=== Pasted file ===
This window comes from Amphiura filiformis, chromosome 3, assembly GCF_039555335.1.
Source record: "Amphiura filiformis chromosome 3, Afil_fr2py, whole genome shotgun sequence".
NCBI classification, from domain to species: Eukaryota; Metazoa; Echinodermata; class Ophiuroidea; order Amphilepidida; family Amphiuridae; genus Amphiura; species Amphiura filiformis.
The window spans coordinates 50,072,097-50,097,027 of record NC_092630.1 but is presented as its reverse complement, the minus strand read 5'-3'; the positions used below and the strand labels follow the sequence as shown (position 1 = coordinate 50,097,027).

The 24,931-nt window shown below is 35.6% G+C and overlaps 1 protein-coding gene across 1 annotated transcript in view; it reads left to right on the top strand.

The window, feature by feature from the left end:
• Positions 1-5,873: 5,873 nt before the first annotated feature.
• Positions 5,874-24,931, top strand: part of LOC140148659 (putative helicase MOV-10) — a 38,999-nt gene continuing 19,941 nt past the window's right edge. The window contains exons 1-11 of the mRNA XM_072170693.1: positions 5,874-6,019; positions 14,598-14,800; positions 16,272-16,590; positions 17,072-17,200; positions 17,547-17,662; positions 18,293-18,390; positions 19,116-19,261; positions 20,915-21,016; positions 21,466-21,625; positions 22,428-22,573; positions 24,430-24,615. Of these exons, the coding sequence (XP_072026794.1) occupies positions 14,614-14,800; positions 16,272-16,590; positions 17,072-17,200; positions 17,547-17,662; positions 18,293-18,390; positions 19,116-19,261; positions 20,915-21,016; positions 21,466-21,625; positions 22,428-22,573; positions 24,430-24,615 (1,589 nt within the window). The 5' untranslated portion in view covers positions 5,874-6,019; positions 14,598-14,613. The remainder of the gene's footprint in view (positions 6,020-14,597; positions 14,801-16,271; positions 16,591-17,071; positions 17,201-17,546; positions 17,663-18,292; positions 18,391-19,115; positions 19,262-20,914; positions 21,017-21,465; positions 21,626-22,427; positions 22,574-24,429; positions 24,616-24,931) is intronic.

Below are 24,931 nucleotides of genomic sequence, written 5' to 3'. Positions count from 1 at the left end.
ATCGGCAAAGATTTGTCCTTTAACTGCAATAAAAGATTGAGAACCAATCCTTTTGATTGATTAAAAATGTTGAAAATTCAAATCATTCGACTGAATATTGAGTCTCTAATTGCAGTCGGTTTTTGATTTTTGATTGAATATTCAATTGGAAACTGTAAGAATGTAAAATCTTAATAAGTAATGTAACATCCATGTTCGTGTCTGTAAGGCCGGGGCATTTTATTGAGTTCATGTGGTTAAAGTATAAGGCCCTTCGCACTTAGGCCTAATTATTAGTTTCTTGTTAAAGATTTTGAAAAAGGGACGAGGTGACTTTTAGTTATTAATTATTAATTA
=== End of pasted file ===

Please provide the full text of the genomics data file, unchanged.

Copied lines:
This window comes from Amphiura filiformis, chromosome 3, assembly GCF_039555335.1.
Source record: "Amphiura filiformis chromosome 3, Afil_fr2py, whole genome shotgun sequence".
NCBI classification, from domain to species: Eukaryota; Metazoa; Echinodermata; class Ophiuroidea; order Amphilepidida; family Amphiuridae; genus Amphiura; species Amphiura filiformis.
The window spans coordinates 50,072,097-50,097,027 of record NC_092630.1 but is presented as its reverse complement, the minus strand read 5'-3'; the positions used below and the strand labels follow the sequence as shown (position 1 = coordinate 50,097,027).

The 24,931-nt window shown below is 35.6% G+C and overlaps 1 protein-coding gene across 1 annotated transcript in view; it reads left to right on the top strand.

The window, feature by feature from the left end:
• Positions 1-5,873: 5,873 nt before the first annotated feature.
• Positions 5,874-24,931, top strand: part of LOC140148659 (putative helicase MOV-10) — a 38,999-nt gene continuing 19,941 nt past the window's right edge. The window contains exons 1-11 of the mRNA XM_072170693.1: positions 5,874-6,019; positions 14,598-14,800; positions 16,272-16,590; positions 17,072-17,200; positions 17,547-17,662; positions 18,293-18,390; positions 19,116-19,261; positions 20,915-21,016; positions 21,466-21,625; positions 22,428-22,573; positions 24,430-24,615. Of these exons, the coding sequence (XP_072026794.1) occupies positions 14,614-14,800; positions 16,272-16,590; positions 17,072-17,200; positions 17,547-17,662; positions 18,293-18,390; positions 19,116-19,261; positions 20,915-21,016; positions 21,466-21,625; positions 22,428-22,573; positions 24,430-24,615 (1,589 nt within the window). The 5' untranslated portion in view covers positions 5,874-6,019; positions 14,598-14,613. The remainder of the gene's footprint in view (positions 6,020-14,597; positions 14,801-16,271; positions 16,591-17,071; positions 17,201-17,546; positions 17,663-18,292; positions 18,391-19,115; positions 19,262-20,914; positions 21,017-21,465; positions 21,626-22,427; positions 22,574-24,429; positions 24,616-24,931) is intronic.

Below are 24,931 nucleotides of genomic sequence, written 5' to 3'. Positions count from 1 at the left end.
ATCGGCAAAGATTTGTCCTTTAACTGCAATAAAAGATTGAGAACCAATCCTTTTGATTGATTAAAAATGTTGAAAATTCAAATCATTCGACTGAATATTGAGTCTCTAATTGCAGTCGGTTTTTGATTTTTGATTGAATATTCAATTGGAAACTGTAAGAATGTAAAATCTTAATAAGTAATGTAACATCCATGTTCGTGTCTGTAAGGCCGGGGCATTTTATTGAGTTCATGTGGTTAAAGTATAAGGCCCTTCGCACTTAGGCCTAATTATTAGTTTCTTGTTAAAGATTTTGAAAAAGGGACGAGGTGACTTTTAGTTATTAATTATTAATTA